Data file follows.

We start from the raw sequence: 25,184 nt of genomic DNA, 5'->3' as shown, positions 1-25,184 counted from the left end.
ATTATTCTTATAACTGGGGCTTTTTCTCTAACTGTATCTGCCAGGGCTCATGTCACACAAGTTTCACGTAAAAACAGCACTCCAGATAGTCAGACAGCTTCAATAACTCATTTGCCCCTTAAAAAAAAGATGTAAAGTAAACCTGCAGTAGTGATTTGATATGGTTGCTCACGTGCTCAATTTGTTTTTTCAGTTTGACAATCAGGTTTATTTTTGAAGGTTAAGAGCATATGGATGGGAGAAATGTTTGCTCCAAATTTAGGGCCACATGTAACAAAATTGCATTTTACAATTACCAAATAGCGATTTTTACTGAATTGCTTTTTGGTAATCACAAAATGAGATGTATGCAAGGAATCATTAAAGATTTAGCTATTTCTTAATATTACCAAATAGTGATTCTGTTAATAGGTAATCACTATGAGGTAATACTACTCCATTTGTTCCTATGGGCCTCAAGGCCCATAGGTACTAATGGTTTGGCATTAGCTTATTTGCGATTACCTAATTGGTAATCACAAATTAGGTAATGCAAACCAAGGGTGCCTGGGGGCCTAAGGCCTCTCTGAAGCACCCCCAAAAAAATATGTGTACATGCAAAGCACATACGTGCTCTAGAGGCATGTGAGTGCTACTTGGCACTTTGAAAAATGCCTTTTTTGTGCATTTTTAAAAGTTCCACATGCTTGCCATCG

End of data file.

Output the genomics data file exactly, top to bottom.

We start from the raw sequence: 25,184 nt of genomic DNA, 5'->3' as shown, positions 1-25,184 counted from the left end.
ATTATTCTTATAACTGGGGCTTTTTCTCTAACTGTATCTGCCAGGGCTCATGTCACACAAGTTTCACGTAAAAACAGCACTCCAGATAGTCAGACAGCTTCAATAACTCATTTGCCCCTTAAAAAAAAGATGTAAAGTAAACCTGCAGTAGTGATTTGATATGGTTGCTCACGTGCTCAATTTGTTTTTTCAGTTTGACAATCAGGTTTATTTTTGAAGGTTAAGAGCATATGGATGGGAGAAATGTTTGCTCCAAATTTAGGGCCACATGTAACAAAATTGCATTTTACAATTACCAAATAGCGATTTTTACTGAATTGCTTTTTGGTAATCACAAAATGAGATGTATGCAAGGAATCATTAAAGATTTAGCTATTTCTTAATATTACCAAATAGTGATTCTGTTAATAGGTAATCACTATGAGGTAATACTACTCCATTTGTTCCTATGGGCCTCAAGGCCCATAGGTACTAATGGTTTGGCATTAGCTTATTTGCGATTACCTAATTGGTAATCACAAATTAGGTAATGCAAACCAAGGGTGCCTGGGGGCCTAAGGCCTCTCTGAAGCACCCCCAAAAAAATATGTGTACATGCAAAGCACATACGTGCTCTAGAGGCATGTGAGTGCTACTTGGCACTTTGAAAAATGCCTTTTTTGTGCATTTTTAAAAGTTCCACATGCTTGCCATCG